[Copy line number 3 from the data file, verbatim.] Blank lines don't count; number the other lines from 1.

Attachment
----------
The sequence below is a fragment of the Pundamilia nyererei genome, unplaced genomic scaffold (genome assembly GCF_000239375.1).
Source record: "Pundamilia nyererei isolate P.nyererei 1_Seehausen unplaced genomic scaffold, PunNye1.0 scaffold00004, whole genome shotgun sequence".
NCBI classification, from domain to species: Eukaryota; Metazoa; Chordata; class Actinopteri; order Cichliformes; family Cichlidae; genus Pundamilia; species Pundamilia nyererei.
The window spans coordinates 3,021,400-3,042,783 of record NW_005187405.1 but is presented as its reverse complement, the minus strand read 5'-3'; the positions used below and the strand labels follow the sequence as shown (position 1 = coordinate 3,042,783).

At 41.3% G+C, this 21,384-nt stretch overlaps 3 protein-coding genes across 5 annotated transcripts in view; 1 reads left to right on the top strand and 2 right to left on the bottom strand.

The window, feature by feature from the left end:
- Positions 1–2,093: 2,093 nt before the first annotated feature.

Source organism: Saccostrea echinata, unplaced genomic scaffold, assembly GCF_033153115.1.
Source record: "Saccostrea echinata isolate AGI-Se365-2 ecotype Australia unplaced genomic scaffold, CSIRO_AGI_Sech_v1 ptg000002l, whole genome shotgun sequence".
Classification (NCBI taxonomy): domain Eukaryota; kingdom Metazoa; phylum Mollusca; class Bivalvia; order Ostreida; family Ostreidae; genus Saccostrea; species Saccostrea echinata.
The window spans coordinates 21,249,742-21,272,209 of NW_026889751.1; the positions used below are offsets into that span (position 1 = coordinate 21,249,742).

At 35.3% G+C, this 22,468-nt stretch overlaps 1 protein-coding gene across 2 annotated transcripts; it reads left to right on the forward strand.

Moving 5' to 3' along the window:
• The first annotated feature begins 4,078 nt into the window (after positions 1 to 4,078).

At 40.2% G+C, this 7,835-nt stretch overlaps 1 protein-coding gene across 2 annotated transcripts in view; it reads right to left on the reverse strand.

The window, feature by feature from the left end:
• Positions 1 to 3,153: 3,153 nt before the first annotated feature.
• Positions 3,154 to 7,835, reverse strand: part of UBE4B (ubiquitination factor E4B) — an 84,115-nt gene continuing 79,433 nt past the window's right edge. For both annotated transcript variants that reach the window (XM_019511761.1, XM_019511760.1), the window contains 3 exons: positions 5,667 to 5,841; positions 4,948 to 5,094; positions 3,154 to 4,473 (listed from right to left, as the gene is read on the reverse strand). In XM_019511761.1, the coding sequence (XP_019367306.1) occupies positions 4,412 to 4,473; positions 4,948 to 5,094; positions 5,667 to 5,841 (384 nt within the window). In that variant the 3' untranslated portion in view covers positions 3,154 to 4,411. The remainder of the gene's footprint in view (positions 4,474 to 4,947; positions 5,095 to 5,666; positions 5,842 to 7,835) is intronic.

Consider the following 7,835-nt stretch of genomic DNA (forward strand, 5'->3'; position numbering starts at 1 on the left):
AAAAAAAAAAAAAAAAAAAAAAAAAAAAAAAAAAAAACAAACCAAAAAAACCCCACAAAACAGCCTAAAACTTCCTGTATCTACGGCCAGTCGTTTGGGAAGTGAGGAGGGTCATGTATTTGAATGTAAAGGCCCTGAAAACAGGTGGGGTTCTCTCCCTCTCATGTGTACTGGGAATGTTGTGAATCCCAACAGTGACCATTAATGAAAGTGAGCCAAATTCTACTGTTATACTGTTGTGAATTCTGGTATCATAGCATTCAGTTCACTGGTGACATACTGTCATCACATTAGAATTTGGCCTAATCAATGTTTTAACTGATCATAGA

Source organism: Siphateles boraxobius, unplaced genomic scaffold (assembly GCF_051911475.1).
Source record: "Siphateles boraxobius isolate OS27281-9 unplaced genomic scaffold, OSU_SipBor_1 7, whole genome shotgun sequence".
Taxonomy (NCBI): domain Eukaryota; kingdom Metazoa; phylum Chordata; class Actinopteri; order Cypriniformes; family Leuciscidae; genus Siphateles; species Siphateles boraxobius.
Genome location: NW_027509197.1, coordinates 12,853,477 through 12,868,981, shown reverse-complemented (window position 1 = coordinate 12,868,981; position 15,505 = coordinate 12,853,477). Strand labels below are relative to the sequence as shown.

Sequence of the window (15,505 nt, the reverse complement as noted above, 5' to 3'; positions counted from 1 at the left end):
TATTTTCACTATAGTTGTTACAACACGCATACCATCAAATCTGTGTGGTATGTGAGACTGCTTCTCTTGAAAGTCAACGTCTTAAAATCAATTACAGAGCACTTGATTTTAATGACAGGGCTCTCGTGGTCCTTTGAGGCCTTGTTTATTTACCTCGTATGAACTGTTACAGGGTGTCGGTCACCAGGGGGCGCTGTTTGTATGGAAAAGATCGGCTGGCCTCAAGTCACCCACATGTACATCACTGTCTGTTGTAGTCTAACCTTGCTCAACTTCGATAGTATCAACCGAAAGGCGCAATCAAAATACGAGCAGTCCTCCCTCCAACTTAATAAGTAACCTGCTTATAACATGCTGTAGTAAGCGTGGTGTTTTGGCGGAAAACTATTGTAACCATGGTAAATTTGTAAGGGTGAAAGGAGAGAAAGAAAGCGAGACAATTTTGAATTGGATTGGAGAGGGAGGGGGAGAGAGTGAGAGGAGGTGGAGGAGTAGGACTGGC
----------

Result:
NCBI classification, from domain to species: Eukaryota; Metazoa; Chordata; class Actinopteri; order Cichliformes; family Cichlidae; genus Pundamilia; species Pundamilia nyererei.